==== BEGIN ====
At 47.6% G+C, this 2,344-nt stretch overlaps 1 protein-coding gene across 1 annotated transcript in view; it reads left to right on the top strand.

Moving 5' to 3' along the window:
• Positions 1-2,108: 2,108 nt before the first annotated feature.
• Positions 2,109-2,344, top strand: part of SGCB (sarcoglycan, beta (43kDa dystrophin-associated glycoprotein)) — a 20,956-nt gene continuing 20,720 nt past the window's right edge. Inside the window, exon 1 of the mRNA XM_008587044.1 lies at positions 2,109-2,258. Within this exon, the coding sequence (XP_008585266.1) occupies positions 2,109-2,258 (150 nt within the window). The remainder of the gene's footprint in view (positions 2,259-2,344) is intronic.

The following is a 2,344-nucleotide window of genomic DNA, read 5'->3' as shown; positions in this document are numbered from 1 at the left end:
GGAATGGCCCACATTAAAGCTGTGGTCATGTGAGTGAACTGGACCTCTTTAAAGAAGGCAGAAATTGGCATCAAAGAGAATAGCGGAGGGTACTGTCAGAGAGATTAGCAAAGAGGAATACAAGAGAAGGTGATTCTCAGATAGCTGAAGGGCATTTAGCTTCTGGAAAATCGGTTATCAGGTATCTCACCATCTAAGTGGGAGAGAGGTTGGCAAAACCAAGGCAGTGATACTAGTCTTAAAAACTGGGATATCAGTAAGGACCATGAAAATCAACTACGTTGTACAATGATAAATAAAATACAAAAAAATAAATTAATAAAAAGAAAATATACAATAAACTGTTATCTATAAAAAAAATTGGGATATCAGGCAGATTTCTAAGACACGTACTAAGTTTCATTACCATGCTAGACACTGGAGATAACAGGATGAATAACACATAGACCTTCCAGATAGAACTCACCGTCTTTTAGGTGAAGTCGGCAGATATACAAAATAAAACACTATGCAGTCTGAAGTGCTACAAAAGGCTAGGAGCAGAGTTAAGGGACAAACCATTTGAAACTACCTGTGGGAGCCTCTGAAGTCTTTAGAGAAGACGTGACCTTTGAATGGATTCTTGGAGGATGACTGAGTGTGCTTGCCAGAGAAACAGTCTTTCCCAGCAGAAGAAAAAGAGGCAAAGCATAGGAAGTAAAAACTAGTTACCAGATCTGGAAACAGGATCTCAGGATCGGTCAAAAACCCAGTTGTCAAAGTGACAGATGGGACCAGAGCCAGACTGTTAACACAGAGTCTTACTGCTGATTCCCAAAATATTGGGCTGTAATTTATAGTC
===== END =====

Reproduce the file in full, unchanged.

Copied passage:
At 47.6% G+C, this 2,344-nt stretch overlaps 1 protein-coding gene across 1 annotated transcript in view; it reads left to right on the top strand.

Moving 5' to 3' along the window:
• Positions 1-2,108: 2,108 nt before the first annotated feature.
• Positions 2,109-2,344, top strand: part of SGCB (sarcoglycan, beta (43kDa dystrophin-associated glycoprotein)) — a 20,956-nt gene continuing 20,720 nt past the window's right edge. Inside the window, exon 1 of the mRNA XM_008587044.1 lies at positions 2,109-2,258. Within this exon, the coding sequence (XP_008585266.1) occupies positions 2,109-2,258 (150 nt within the window). The remainder of the gene's footprint in view (positions 2,259-2,344) is intronic.

The following is a 2,344-nucleotide window of genomic DNA, read 5'->3' as shown; positions in this document are numbered from 1 at the left end:
GGAATGGCCCACATTAAAGCTGTGGTCATGTGAGTGAACTGGACCTCTTTAAAGAAGGCAGAAATTGGCATCAAAGAGAATAGCGGAGGGTACTGTCAGAGAGATTAGCAAAGAGGAATACAAGAGAAGGTGATTCTCAGATAGCTGAAGGGCATTTAGCTTCTGGAAAATCGGTTATCAGGTATCTCACCATCTAAGTGGGAGAGAGGTTGGCAAAACCAAGGCAGTGATACTAGTCTTAAAAACTGGGATATCAGTAAGGACCATGAAAATCAACTACGTTGTACAATGATAAATAAAATACAAAAAAATAAATTAATAAAAAGAAAATATACAATAAACTGTTATCTATAAAAAAAATTGGGATATCAGGCAGATTTCTAAGACACGTACTAAGTTTCATTACCATGCTAGACACTGGAGATAACAGGATGAATAACACATAGACCTTCCAGATAGAACTCACCGTCTTTTAGGTGAAGTCGGCAGATATACAAAATAAAACACTATGCAGTCTGAAGTGCTACAAAAGGCTAGGAGCAGAGTTAAGGGACAAACCATTTGAAACTACCTGTGGGAGCCTCTGAAGTCTTTAGAGAAGACGTGACCTTTGAATGGATTCTTGGAGGATGACTGAGTGTGCTTGCCAGAGAAACAGTCTTTCCCAGCAGAAGAAAAAGAGGCAAAGCATAGGAAGTAAAAACTAGTTACCAGATCTGGAAACAGGATCTCAGGATCGGTCAAAAACCCAGTTGTCAAAGTGACAGATGGGACCAGAGCCAGACTGTTAACACAGAGTCTTACTGCTGATTCCCAAAATATTGGGCTGTAATTTATAGTC